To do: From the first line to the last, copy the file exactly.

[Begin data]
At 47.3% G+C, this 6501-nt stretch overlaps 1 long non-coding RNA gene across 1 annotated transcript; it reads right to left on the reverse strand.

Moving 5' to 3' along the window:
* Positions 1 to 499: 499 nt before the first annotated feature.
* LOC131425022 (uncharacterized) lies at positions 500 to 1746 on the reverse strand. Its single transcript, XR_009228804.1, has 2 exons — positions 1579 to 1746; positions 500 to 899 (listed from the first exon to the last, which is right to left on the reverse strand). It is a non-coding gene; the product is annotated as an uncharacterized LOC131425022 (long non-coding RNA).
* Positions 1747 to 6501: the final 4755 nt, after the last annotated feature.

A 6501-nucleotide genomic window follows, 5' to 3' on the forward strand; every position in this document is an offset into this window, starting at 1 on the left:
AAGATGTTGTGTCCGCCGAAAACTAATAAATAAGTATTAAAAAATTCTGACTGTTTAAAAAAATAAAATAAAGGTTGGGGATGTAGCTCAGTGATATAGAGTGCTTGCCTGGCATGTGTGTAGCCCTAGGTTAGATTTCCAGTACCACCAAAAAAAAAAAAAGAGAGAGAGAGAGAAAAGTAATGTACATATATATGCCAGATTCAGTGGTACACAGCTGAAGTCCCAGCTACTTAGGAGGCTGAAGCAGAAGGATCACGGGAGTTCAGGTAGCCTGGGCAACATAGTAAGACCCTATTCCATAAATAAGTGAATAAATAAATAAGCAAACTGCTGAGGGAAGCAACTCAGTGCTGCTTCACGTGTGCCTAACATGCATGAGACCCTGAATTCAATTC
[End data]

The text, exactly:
At 47.3% G+C, this 6501-nt stretch overlaps 1 long non-coding RNA gene across 1 annotated transcript; it reads right to left on the reverse strand.

Moving 5' to 3' along the window:
* Positions 1 to 499: 499 nt before the first annotated feature.
* LOC131425022 (uncharacterized) lies at positions 500 to 1746 on the reverse strand. Its single transcript, XR_009228804.1, has 2 exons — positions 1579 to 1746; positions 500 to 899 (listed from the first exon to the last, which is right to left on the reverse strand). It is a non-coding gene; the product is annotated as an uncharacterized LOC131425022 (long non-coding RNA).
* Positions 1747 to 6501: the final 4755 nt, after the last annotated feature.

A 6501-nucleotide genomic window follows, 5' to 3' on the forward strand; every position in this document is an offset into this window, starting at 1 on the left:
AAGATGTTGTGTCCGCCGAAAACTAATAAATAAGTATTAAAAAATTCTGACTGTTTAAAAAAATAAAATAAAGGTTGGGGATGTAGCTCAGTGATATAGAGTGCTTGCCTGGCATGTGTGTAGCCCTAGGTTAGATTTCCAGTACCACCAAAAAAAAAAAAAGAGAGAGAGAGAGAAAAGTAATGTACATATATATGCCAGATTCAGTGGTACACAGCTGAAGTCCCAGCTACTTAGGAGGCTGAAGCAGAAGGATCACGGGAGTTCAGGTAGCCTGGGCAACATAGTAAGACCCTATTCCATAAATAAGTGAATAAATAAATAAGCAAACTGCTGAGGGAAGCAACTCAGTGCTGCTTCACGTGTGCCTAACATGCATGAGACCCTGAATTCAATTC